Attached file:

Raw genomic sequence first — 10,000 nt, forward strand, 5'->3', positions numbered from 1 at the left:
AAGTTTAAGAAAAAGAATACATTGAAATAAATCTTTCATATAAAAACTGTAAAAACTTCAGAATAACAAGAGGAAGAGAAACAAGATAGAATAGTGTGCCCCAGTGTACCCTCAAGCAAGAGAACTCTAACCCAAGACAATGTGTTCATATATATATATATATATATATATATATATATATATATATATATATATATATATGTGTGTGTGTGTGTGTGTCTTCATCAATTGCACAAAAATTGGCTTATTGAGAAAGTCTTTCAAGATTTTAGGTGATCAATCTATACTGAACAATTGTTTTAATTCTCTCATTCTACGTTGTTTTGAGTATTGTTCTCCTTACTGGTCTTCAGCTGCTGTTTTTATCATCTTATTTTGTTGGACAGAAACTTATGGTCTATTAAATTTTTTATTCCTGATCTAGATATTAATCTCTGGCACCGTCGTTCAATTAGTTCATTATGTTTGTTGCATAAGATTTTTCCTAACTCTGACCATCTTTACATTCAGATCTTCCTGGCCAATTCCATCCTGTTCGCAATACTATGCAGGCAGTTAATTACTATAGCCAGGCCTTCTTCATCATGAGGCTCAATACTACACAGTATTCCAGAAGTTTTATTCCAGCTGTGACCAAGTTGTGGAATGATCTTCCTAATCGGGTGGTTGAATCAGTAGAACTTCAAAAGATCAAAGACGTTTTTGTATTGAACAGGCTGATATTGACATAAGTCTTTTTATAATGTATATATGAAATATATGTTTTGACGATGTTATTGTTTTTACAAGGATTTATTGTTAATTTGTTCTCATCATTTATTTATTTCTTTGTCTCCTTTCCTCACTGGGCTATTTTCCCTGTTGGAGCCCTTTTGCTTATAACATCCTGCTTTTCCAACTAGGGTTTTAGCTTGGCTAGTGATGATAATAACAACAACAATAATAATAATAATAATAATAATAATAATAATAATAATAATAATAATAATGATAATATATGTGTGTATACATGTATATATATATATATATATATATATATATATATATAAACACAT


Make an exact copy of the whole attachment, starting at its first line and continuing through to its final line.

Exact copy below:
Raw genomic sequence first — 10,000 nt, forward strand, 5'->3', positions numbered from 1 at the left:
AAGTTTAAGAAAAAGAATACATTGAAATAAATCTTTCATATAAAAACTGTAAAAACTTCAGAATAACAAGAGGAAGAGAAACAAGATAGAATAGTGTGCCCCAGTGTACCCTCAAGCAAGAGAACTCTAACCCAAGACAATGTGTTCATATATATATATATATATATATATATATATATATATATATATATATATATATATGTGTGTGTGTGTGTGTGTCTTCATCAATTGCACAAAAATTGGCTTATTGAGAAAGTCTTTCAAGATTTTAGGTGATCAATCTATACTGAACAATTGTTTTAATTCTCTCATTCTACGTTGTTTTGAGTATTGTTCTCCTTACTGGTCTTCAGCTGCTGTTTTTATCATCTTATTTTGTTGGACAGAAACTTATGGTCTATTAAATTTTTTATTCCTGATCTAGATATTAATCTCTGGCACCGTCGTTCAATTAGTTCATTATGTTTGTTGCATAAGATTTTTCCTAACTCTGACCATCTTTACATTCAGATCTTCCTGGCCAATTCCATCCTGTTCGCAATACTATGCAGGCAGTTAATTACTATAGCCAGGCCTTCTTCATCATGAGGCTCAATACTACACAGTATTCCAGAAGTTTTATTCCAGCTGTGACCAAGTTGTGGAATGATCTTCCTAATCGGGTGGTTGAATCAGTAGAACTTCAAAAGATCAAAGACGTTTTTGTATTGAACAGGCTGATATTGACATAAGTCTTTTTATAATGTATATATGAAATATATGTTTTGACGATGTTATTGTTTTTACAAGGATTTATTGTTAATTTGTTCTCATCATTTATTTATTTCTTTGTCTCCTTTCCTCACTGGGCTATTTTCCCTGTTGGAGCCCTTTTGCTTATAACATCCTGCTTTTCCAACTAGGGTTTTAGCTTGGCTAGTGATGATAATAACAACAACAATAATAATAATAATAATAATAATAATAATAATAATAATAATAATAATAATGATAATATATGTGTGTATACATGTATATATATATATATATATATATATATATATATATAAACACAT